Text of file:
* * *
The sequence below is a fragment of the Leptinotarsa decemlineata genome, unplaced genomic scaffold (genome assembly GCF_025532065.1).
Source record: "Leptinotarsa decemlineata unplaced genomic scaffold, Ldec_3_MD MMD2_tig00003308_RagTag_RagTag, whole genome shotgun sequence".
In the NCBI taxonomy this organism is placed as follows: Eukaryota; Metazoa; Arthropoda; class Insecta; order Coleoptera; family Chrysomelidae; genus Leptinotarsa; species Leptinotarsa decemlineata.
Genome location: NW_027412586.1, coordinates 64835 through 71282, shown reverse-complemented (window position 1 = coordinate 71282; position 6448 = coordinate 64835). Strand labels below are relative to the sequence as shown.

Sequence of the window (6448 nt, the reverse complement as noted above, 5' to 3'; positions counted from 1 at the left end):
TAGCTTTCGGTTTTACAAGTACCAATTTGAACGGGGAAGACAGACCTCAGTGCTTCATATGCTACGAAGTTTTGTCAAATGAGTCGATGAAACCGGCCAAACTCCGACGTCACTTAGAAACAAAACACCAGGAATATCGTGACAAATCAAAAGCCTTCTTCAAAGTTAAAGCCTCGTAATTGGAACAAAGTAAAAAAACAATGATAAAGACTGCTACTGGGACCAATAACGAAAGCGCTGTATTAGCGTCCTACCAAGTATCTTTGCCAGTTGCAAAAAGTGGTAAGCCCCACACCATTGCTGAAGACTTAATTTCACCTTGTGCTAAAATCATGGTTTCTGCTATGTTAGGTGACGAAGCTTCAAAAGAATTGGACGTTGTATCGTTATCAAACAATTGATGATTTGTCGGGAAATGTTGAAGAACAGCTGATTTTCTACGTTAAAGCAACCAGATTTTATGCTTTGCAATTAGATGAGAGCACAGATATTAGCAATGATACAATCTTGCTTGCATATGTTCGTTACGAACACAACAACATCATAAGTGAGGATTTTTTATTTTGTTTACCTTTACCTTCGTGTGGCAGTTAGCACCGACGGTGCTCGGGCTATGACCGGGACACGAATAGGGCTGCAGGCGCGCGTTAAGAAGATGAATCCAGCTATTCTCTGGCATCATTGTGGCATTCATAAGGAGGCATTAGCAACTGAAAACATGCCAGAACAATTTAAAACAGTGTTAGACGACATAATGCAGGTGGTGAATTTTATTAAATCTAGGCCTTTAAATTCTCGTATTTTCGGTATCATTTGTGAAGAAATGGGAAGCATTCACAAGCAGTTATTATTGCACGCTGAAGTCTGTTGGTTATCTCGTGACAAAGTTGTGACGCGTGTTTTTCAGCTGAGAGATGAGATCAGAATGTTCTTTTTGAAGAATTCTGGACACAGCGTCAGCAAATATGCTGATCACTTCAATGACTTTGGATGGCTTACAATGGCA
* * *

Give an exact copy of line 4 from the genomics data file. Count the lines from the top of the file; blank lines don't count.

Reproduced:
Genome location: NW_027412586.1, coordinates 64835 through 71282, shown reverse-complemented (window position 1 = coordinate 71282; position 6448 = coordinate 64835). Strand labels below are relative to the sequence as shown.